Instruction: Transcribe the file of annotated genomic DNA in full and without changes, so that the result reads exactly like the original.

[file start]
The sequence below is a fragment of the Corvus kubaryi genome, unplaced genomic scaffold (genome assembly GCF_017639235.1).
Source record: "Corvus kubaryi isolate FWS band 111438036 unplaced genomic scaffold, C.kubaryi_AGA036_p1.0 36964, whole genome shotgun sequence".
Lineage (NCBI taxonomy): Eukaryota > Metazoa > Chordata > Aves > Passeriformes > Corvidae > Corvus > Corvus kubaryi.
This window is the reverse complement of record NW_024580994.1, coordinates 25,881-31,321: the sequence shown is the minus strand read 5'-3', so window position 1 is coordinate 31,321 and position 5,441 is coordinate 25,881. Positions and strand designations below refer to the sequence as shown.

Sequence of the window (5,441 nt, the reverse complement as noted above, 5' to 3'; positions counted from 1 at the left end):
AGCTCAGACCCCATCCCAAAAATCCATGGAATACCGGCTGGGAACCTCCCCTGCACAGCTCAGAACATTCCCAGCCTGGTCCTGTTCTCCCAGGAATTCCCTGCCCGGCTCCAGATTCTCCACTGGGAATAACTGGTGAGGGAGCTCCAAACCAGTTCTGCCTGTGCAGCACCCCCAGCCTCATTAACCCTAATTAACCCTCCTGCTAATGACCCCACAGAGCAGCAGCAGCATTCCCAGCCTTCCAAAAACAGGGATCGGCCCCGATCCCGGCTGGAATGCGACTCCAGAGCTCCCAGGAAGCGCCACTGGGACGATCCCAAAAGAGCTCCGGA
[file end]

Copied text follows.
The sequence below is a fragment of the Corvus kubaryi genome, unplaced genomic scaffold (genome assembly GCF_017639235.1).
Source record: "Corvus kubaryi isolate FWS band 111438036 unplaced genomic scaffold, C.kubaryi_AGA036_p1.0 36964, whole genome shotgun sequence".
Lineage (NCBI taxonomy): Eukaryota > Metazoa > Chordata > Aves > Passeriformes > Corvidae > Corvus > Corvus kubaryi.
This window is the reverse complement of record NW_024580994.1, coordinates 25,881-31,321: the sequence shown is the minus strand read 5'-3', so window position 1 is coordinate 31,321 and position 5,441 is coordinate 25,881. Positions and strand designations below refer to the sequence as shown.

Sequence of the window (5,441 nt, the reverse complement as noted above, 5' to 3'; positions counted from 1 at the left end):
AGCTCAGACCCCATCCCAAAAATCCATGGAATACCGGCTGGGAACCTCCCCTGCACAGCTCAGAACATTCCCAGCCTGGTCCTGTTCTCCCAGGAATTCCCTGCCCGGCTCCAGATTCTCCACTGGGAATAACTGGTGAGGGAGCTCCAAACCAGTTCTGCCTGTGCAGCACCCCCAGCCTCATTAACCCTAATTAACCCTCCTGCTAATGACCCCACAGAGCAGCAGCAGCATTCCCAGCCTTCCAAAAACAGGGATCGGCCCCGATCCCGGCTGGAATGCGACTCCAGAGCTCCCAGGAAGCGCCACTGGGACGATCCCAAAAGAGCTCCGGA